David M. Lloyd
david.lloyd at redhat.com
Fri Feb 20 22:44:09 UTC 2015
On 02/16/2015 02:32 PM, Tim Boudreau wrote:
>>> One sort of low-hanging-fruit approach to this would be:
>>> - Modules do not use the traditional $CLASSPATH
>>> - The contents of $CLASSPATH are treated by the system as a single
>>> module (so everything can see each other, and legacy code behaves
>> Mark's new requirement would do it - though I had to swallow hard after
>> reading the definition, as I heard all the safety-catches being clicked
>> I'm struggling to see how treating the contents of the classpath as a
>> single module would help here? The problem is with platform modules
>> hiding previously accessible code.
> I'm not sure it does help with that. I'm sure in this JSR there will be
> lots of different problems that each of us thinks of as The Most Important
> Problem to Solve.
> The idea I was trying to get across is that, if you want to partition the
> world up into modules and do that in a compatible way, then start by
> modularizing the JDK, and giving *it* a new way to link. At the
> application layer, keep the default behavior by treating everything linked
> the traditional way as, for the purposes of the framework, a single large
> "default" module where all the old rules apply. As libraries modularize,
> at their own pace, they move out of that "default' module and become
> modules in their own right, and new linking rules apply.
> That's not a model for how to access newly hidden code - that's a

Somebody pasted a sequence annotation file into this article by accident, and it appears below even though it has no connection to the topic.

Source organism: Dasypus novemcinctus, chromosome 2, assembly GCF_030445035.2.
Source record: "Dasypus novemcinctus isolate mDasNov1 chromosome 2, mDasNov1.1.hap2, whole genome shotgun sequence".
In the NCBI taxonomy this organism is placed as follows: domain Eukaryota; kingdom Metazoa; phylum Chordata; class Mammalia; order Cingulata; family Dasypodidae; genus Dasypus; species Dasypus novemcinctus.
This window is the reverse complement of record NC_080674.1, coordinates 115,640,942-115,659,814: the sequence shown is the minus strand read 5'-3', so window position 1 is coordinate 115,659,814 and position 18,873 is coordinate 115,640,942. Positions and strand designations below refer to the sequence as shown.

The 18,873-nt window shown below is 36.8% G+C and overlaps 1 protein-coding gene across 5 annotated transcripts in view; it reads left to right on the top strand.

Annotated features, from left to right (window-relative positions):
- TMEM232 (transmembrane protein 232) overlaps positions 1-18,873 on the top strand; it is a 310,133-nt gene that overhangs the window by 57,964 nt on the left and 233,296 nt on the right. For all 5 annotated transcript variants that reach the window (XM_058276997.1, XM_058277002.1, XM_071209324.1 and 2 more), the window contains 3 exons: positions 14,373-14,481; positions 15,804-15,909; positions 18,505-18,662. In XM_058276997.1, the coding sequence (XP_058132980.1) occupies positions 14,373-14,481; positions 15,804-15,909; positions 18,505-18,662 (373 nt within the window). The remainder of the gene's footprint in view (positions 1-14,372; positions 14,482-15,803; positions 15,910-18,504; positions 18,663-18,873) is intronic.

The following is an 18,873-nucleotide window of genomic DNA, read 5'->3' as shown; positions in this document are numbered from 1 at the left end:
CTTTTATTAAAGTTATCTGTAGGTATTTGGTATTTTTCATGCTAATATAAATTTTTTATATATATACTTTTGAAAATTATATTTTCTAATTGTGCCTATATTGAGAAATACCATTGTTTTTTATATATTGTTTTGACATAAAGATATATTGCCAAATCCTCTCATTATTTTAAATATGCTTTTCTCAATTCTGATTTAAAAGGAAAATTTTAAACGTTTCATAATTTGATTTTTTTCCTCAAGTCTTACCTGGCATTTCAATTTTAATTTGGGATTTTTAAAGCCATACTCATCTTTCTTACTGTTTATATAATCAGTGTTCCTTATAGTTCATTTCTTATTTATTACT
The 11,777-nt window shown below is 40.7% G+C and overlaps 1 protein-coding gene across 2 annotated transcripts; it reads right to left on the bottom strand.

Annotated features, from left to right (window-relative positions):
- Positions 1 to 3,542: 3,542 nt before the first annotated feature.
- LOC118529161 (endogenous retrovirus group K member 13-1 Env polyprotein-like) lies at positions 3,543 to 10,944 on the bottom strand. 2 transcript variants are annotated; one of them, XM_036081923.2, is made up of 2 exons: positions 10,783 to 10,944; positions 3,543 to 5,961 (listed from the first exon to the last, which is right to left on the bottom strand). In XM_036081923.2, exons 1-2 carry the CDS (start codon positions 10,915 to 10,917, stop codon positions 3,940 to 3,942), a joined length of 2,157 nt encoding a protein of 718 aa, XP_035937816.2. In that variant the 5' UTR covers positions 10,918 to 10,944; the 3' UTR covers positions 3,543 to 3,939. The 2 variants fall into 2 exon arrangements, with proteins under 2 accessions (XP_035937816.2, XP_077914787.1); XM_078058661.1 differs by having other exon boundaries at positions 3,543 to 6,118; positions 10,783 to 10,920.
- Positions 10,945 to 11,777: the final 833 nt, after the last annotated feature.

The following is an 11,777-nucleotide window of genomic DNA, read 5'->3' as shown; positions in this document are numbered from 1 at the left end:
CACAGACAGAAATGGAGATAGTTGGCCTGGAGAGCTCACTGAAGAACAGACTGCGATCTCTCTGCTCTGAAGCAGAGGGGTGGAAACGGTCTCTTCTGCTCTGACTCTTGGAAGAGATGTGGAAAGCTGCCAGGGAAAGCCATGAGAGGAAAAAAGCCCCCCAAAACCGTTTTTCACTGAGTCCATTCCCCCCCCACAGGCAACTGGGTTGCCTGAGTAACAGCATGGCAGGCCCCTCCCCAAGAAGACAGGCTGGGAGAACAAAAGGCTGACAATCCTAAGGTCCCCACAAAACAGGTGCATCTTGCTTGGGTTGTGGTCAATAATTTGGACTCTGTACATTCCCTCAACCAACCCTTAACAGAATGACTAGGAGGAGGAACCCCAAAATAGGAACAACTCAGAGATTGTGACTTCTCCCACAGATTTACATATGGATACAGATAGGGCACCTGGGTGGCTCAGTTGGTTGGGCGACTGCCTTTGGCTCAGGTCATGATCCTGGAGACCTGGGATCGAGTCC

> negotiation between the user of that hidden code and its owner (though it
> might be facilitated by the JDK and everything else being modularized into
> more, smaller modules). It's just a way to compatibly evolve toward a
> modular universe as opposed to trying to carve up the existing universe
> into modules in a way that doesn't break stuff, which is probably
I don't think this is impossible at all, depending on how much the rules
change in the final implementation. Our WildFly environment is a JBoss
Modules based modular environment of over 300 modules, many of which are
outside projects, and nearly 100% of that code worked fine without any
changes (the changes that were required were generally trivial and most
were contributed back upstream AFAIK).
So having *a* modular environment which is largely compatible with
today's world is clearly possible, it's just a question of how much we
want/need to change things to meet these requirements.
Incidentally, I added on a mechanism to JBoss Modules near the beginning
to let you run a "-jar my.jar" file (with Class-Path support) as well as
to set up a -classpath and run a main class just like you do today.
Both of these mechanisms work, coincidentally, by assembling the "class
path" into a module, but also allowing that module to express direct
dependencies on modules in the module path, by using a simple
-dependencies switch (in the -classpath case) or a "Dependencies:"
MANIFEST.MF header (in the -jar case). This works quite well as a
bridge between worlds in our case.
The way it worked out was quite elegant actually. Since we have a
module loader concept (probably roughly equivalent to the
"configuration" concept in the current requirements document), and a
boot module loader (which equals the flat file system module image),
this was achieved by simply adding another module loader for the target
JAR or class path, with a resource root per class path item (simulating
a localized flat classpath). In this way the isolated classpath module
can link against modules from the boot module loader using the
dependency constructs, without actually polluting that module space in
any way (i.e. dependencies cannot go the other direction to the class
path). Setting the TCCL to the application class path module ties up
the picture and allows almost all of your normal class loader constructs
to function as they always have.
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